The Wrong Hand

We all make mistakes. Moments that change us and the path we are on irrevocably. For Rachel Allen it was the moment that she let her son’s hand slip from hers. For Danny Simpson and Graham Harris it was the moment one of them took it. Seven years ago Danny and Graham were just children themselves, angry, marginalized and unguided. That was, until they committed a crime so heinous that three families were left devastated. They were no longer just boys. They were monsters. Released from juvenile detention, it is time for the boys, now men, to start again; new names, new people. But they can never escape who they are or what they did. And their own families, now notorious; the Allens, destroyed with grief; and the country at large have never been able to forget. They will always be running. They will always be hiding. But are some mistakes too large, the ripples to far reaching, to outrun forever?




This is a story that pulls at your heart and rips out your soul. It is every parents nightmare situation, the abduction and murder of their child. The author creates a tense and chilling story that compells you to carry on reading.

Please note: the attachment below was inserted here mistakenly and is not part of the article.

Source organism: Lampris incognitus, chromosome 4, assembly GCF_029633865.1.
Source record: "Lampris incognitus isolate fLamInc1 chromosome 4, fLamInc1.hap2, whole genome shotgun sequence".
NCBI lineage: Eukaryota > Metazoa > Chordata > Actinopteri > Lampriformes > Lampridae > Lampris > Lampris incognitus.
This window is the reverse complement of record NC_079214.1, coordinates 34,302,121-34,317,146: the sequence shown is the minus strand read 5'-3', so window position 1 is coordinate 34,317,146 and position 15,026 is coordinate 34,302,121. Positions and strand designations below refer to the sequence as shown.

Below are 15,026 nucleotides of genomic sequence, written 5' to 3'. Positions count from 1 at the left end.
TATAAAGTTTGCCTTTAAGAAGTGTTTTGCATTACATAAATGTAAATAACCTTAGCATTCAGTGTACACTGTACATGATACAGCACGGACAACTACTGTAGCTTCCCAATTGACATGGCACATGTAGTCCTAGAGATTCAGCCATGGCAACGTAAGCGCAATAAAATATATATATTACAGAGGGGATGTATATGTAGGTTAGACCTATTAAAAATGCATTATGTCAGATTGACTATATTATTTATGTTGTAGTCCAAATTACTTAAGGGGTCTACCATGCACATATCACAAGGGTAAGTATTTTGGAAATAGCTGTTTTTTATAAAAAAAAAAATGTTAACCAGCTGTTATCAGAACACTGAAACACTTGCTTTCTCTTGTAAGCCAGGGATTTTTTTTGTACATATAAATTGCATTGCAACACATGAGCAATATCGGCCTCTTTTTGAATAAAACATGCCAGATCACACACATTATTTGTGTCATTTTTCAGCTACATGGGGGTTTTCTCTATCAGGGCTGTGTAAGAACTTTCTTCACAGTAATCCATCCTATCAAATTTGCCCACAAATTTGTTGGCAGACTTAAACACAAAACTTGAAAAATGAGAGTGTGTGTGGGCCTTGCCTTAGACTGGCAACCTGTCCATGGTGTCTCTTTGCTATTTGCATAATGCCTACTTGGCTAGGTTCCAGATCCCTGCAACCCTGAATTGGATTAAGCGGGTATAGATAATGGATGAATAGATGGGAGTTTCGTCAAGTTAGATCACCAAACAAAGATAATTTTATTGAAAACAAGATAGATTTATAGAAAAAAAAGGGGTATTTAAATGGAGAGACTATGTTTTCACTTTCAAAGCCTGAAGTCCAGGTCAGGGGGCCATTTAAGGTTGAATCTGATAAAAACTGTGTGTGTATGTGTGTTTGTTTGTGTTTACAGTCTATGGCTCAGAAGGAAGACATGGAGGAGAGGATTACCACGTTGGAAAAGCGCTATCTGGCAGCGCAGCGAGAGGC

What I loved about this book was the way the author put you inside the murderers minds as children and then as adults. Their feelings and fears, especially as adults. It is a well balanced story that covers not just the murder but the affect it had on all of the families concerned.
The story although set in Australia does have very strong similarities to the true story of little James Bulger that was murdered in the U.K. The novel does have originality though with the story in present day, when the boys that committed the murders are released with new identities and it follows their lives and that of the little boys parents. An emotional journey.
I would recommend this book to readers as it is very well written about an extremely difficult subject.
I wish to thank Netgalley and Penguin Books -Michael Joseph, for allowing me to read and review this book.




Jane Jago


Jane Jago was born in Sydney Australia in 1961.
Originally trained as a Printmaker, she began writing whilst raising a family.
She has a long standing interest in exploring the shadow aspect of human nature and in developmental psychology.
Passionate about the protection of children and their right to a childhood, The Wrong Hand is her first novel




4 thoughts on “THE WRONG HAND by JANE JAGO

  1. I thought about James Bulger as I read the description and did think this would be an interesting story to retell as fiction, horrific as it was. There is something about childhood crimes and that wondering about what happens when they grow up.

    Liked by 1 person

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